• 23. Inq. p.m. of 1619 above referred to. By this marriage he had a daughter Margaret, who died unmarried. His second wife was Alethea daughter of Sir Francis Smith of Wootton Wawen, and sister of Sir Charles Smith, a zealous Royalist, created Baron and Viscount Carrington in 1643; G.E.C. Complete Peerage; Dugdale, Visit. (Chet. Soc), 7.
  • 24. Douay Diaries quoted ia Lydiate Hall, 61. At the time he was in ward to the king; Misc. (Rec. Soc. Lancs, and Ches.), i, 160. In 1632 he paid £30 on refusing knighthood; ibid, i, 223. It appears that in 1638 two-thirds of his estates were in the king's hands for his recusancy; Pat. 14 Chas. I, pt. xxxviii.
  • 25. Captain Anderton of Lostock, under the orders of Lord Derby, led the unsuccessful attack on Bolton in Feb. 1643; Civil War Tracts (Chet. Soc.), 83. He with other recusants had in 1642 petitioned the king to be allowed to take up arms in his cause; ibid. 38–9.
  • 26. Roy. Comp. Papers (Rec. Soc. Lancs. and Ches.), i, 36–54. The witnesses deposed that at the time of the battle on Westhoughton Common in 1642 there were armed men in Mr. Anderton's house at Lostock; that he was at the battle of Middlewich, assisting the Royalists, but not, apparently, armed; and that he had acted as a royal commissioner at Liverpool, after the capture of the town in 1644. Other witnesses deposed to the statements in the text. The statement that he was killed in the defence of Greenhalgh Castle in 1645 is erroneous, as in Gillow, Bibl. Dict, i, 30.
  • 27. Cal. of Com. for Compounding, iii, 2126. His mother was a consistent recusant, and refusing the oath of abjuration was allowed only a third of her estates; she applied to contract for the remainder; ibid.; Roy. Comp. Papers, i, 53. For the persecutions they suffered from the Parliamentary authorities, see Foley, Rec. S. J.. iii, 780–1.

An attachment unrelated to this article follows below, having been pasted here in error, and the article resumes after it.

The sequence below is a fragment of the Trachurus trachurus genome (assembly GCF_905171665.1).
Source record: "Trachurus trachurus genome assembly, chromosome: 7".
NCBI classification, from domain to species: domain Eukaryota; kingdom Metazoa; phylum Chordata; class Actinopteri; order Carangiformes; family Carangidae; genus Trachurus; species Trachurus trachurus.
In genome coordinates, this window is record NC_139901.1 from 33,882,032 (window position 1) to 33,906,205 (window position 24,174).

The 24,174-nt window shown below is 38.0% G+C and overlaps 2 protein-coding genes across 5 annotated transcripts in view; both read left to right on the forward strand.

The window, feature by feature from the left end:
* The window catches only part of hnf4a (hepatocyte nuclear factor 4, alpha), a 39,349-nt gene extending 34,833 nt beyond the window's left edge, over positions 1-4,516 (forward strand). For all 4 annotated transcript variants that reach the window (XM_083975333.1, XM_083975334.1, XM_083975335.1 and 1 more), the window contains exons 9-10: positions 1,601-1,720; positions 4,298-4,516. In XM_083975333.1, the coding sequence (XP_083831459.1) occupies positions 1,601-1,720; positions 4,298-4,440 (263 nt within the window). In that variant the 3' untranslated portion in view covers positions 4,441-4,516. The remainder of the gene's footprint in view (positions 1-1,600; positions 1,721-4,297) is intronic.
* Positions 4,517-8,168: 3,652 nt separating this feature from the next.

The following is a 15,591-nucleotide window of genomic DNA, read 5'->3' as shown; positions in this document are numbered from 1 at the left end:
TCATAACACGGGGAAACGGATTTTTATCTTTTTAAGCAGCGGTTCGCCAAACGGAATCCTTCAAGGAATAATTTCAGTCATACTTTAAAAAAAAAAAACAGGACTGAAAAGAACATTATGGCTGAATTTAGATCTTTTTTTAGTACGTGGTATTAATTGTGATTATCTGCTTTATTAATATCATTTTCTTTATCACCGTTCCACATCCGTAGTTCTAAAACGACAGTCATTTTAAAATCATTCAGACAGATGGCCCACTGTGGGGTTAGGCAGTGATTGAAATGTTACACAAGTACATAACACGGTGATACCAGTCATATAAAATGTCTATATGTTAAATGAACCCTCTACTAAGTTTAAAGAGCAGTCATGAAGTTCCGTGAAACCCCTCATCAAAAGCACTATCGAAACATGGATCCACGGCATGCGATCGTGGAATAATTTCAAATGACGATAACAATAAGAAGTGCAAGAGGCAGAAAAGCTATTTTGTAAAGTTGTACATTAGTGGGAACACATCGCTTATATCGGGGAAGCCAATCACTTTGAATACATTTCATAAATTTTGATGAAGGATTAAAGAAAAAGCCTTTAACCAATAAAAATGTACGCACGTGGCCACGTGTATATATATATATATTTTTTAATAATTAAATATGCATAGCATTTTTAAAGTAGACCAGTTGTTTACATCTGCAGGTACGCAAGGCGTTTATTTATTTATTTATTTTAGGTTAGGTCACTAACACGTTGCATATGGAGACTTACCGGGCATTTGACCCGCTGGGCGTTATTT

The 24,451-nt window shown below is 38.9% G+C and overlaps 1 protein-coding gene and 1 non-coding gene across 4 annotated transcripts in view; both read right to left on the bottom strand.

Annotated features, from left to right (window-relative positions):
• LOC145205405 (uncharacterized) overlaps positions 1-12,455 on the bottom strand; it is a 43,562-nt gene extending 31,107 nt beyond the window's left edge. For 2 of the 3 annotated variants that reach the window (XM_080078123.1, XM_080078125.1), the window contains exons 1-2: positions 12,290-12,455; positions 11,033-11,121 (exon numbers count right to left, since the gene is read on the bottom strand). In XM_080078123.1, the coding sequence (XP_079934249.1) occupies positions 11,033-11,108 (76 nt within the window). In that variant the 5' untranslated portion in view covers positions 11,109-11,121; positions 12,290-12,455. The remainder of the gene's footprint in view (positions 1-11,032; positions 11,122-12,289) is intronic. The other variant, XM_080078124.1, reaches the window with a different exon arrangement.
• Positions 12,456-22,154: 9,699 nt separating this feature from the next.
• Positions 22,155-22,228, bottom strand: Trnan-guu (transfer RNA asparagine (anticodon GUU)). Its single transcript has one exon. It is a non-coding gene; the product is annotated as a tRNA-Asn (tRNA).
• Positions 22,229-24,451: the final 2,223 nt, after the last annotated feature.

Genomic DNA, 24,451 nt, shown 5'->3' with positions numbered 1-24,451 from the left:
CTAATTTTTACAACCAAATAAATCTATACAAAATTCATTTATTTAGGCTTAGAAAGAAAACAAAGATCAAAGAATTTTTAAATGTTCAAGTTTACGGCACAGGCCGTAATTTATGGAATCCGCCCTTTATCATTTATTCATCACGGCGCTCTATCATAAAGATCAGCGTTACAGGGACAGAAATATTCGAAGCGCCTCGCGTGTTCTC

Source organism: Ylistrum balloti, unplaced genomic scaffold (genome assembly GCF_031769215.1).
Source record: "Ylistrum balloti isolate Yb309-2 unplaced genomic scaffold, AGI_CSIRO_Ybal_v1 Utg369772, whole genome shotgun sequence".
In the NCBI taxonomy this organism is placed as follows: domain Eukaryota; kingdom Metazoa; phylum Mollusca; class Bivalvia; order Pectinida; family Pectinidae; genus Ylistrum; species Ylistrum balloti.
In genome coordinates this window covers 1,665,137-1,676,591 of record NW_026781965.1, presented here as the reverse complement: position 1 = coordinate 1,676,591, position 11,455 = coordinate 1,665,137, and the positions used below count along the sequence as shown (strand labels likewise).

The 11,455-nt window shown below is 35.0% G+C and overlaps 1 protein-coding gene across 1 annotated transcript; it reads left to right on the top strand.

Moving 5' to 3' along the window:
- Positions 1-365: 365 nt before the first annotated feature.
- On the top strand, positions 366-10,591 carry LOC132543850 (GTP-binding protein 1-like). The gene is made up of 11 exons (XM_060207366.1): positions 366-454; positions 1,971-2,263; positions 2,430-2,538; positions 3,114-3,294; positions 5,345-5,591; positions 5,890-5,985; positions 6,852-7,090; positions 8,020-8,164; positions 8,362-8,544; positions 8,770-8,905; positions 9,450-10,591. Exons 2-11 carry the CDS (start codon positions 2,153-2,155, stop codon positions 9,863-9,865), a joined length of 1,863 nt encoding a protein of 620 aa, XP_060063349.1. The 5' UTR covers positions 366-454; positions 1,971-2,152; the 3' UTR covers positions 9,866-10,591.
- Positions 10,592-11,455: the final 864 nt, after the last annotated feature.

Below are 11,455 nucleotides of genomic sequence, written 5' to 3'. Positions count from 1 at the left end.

• 28. Anderton Evidences, no. 131. He also purchased Ladyhalgh in Anderton; ibid. no. 126, 139.
  • 29. Lydiate Hall, 62; G.E.C. Complete Baronetage, iv, 92. In 1654 Francis married Elizabeth daughter and co-heir of Sir Charles Somerset of Troye, Monmouth, when a settlement of Lostock and other manors was made; Anderton Evidences, no. 123; Pal. of Lanc. Feet of F. bdle. 156, m. 174. In 1664 he recorded the pedigree quoted above at Dugdale's visitation; his own age is given as thirty-six, and his son Charles's as seven. Francis, one of his sons, became a Jesuit, and died in 1723; Foley, Rec. S. J.. vii, 10.
  • 30. Note of Mr. H. Ince Anderton, citing Weldon, Chronol. Notes, 216 ; N. ana Q. (3rd ser.), vii, 130.
  • 31. Andcrton D. no. 141. A settlement of Lostock, Anderton, Heaton, Horwich, Rumworth, and Horrocksford was made in 1685; ibid. no. 143.
  • 32. Lydiate Hall, 63. The will of Sir Charles, made in 1691, mentions Dame Margaret his wife, his son Charles, daughters Mary, Elizabeth, Ann; brothers Christopher, Francis, John; uncles Stephen, Thurstan, and Bruno; Anderton D. no. 146. A son James, also mentioned in the will, was a Jesuit, and died at St. Omer's in 1710; Foley, Rec. S. J.. vii, 10.
  • 33. Lydiate Hall, 64.
  • 34. Details of the descent will be found in the accounts of Lydiate and Ince Blundell. During the life of Sir Francis Anderton, who died in 1760, the Lostock estates remained in the hands of the Crown, he having participated in the rebellion of 1715; Lydiate Hall, 80; Lancs. and Cbes. Rec. (Rec. Soc. Lancs. and Ches.), i, 173.